July 20, 2015
Debunking ‘Opt-Out’ Myths (Part 3)
by Bill Minick
Too much of the discussion to date has been devoid of any spirit of inquiry, as "opt-out" opponents attempt to promote class warfare.
Workers’ compensation is a mysterious realm. Just pick a state. Even those of us who regularly read workers’ compensation statutes, regulations and official government websites have great difficulty triangulating the truth about basic rights and responsibilities for injured workers.
The little communication provided to injured workers tends to be oversimplified, leaving them no choice but to hire a lawyer to navigate the system. In fact, armies of trial lawyers, insurance and claims personnel and government employees are needed for basic functions of workers’ compensation systems. These armies then find much to argue over, which drives an endless pursuit of “reforms.” Even the industry’s biggest proponents and thought leaders complain of dysfunction. OSHA has also now joined the chorus claiming that workers’ compensation systems “add inequality to injury” and shift too much cost to injured workers and other government programs.
Against this backdrop, we’ve seen the Texas “nonsubscriber option” (often referred to as “opt-out”) grow to cover considerably more than one million workers and successfully handle more than 50,000 injury claims a year. A more highly regulated “Oklahoma option” launched in 2014 and has withstood two challenges at the Oklahoma Supreme Court.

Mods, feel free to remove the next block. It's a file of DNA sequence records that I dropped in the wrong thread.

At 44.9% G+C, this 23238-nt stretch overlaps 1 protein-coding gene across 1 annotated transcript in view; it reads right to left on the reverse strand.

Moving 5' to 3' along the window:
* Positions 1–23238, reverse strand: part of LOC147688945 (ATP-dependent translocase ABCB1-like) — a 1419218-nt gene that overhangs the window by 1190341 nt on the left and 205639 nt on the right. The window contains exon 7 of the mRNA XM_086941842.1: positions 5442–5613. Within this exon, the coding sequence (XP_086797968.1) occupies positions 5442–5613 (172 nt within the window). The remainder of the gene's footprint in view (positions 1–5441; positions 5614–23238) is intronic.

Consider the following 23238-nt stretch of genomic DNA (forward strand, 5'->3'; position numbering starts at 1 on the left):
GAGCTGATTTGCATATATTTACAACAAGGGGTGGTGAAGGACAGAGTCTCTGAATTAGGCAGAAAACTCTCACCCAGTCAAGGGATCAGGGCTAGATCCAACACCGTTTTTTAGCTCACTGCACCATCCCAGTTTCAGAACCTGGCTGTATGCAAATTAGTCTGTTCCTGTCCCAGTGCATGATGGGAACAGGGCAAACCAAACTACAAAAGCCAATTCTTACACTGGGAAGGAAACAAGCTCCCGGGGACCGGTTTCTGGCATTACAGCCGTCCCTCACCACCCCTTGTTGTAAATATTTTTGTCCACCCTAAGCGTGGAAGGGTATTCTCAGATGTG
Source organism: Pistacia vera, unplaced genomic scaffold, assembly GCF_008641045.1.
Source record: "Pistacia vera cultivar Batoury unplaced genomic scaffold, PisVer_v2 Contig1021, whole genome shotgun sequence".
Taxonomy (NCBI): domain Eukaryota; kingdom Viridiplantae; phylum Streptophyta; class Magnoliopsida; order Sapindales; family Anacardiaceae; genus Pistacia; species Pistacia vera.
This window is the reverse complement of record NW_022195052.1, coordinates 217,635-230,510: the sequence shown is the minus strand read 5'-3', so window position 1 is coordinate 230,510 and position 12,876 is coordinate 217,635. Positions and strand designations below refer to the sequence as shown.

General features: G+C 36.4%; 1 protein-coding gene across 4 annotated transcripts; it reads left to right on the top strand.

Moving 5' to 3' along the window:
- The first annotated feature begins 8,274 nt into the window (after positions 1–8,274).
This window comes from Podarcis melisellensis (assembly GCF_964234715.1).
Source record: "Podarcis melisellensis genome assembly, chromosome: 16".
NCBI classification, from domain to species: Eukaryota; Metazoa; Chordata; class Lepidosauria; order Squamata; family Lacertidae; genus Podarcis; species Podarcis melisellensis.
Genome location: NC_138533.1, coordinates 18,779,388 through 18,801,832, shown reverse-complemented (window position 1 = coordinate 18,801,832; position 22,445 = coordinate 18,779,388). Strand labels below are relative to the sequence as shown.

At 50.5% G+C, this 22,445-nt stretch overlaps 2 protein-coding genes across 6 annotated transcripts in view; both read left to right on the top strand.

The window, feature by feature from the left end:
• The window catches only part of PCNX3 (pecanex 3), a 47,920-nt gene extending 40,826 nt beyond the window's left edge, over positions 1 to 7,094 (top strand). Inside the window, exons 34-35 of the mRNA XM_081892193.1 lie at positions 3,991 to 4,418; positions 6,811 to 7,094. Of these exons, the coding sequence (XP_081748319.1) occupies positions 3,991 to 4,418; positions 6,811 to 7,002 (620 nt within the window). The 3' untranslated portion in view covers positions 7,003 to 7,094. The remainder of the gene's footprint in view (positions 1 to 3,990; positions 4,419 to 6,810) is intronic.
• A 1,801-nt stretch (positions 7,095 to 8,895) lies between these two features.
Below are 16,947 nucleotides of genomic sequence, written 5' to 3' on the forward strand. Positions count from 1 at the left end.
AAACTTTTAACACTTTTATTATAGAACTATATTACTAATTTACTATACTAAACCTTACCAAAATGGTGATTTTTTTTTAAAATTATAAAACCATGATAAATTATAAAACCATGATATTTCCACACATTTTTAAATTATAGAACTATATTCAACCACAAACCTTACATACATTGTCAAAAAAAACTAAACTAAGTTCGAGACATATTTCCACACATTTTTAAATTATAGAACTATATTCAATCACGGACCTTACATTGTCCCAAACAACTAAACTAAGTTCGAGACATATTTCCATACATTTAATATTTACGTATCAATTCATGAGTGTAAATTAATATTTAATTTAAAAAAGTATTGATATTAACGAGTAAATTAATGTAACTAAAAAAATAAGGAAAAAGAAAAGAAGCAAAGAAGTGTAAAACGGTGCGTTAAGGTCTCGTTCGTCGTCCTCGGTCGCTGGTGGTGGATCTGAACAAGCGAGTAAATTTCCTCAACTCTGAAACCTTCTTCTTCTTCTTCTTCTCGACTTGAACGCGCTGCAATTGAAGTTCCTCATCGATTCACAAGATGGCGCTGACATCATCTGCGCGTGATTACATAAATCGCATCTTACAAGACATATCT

Statistically credible data demonstrates that better outcomes for employees can be achieved through more deliberate, easy-to-understand communication that supports requirements for employee accountability. Such simple injury management principles have resulted in billions of dollars in employer savings and economic development.
Now, both Tennessee and South Carolina are considering option legislation, with several other states wondering if they should do the same.
Having worked on legislation and regulatory systems related to option programs for more than 25 years, I can understand the initial confusion and distrust by option opponents. Moving from a hyper-regulated, almost exclusively state-regulated system to a more free-market alternative that relies on a combination of state and federal laws takes people out of their comfort zone. They have legitimate questions that deserve good answers.
But too much of the discussion to date has been devoid of any spirit of inquiry. Workers’ compensation carrier associations issue fallacious descriptions of the purpose and mechanics of option programs. Allegations by plaintiff attorneys in lawsuits are quoted by workers’ comp industry media as irrefutable facts. Instead of research, option opponents attempt to promote class warfare while falsely disparaging reputable employers.
In the midst of this chaos, only one thing is sure: We are in a period of transition, and the facts will emerge, one way or the other.
In-depth information about options to workers’ compensation is more accessible every day. For those who are willing to have a reasoned public policy dialogue and information exchange, a path of progress emerges. For those who prefer uninformed hostility over homework, their true intentions will become more obvious, and their voices will be less credible as the days go by.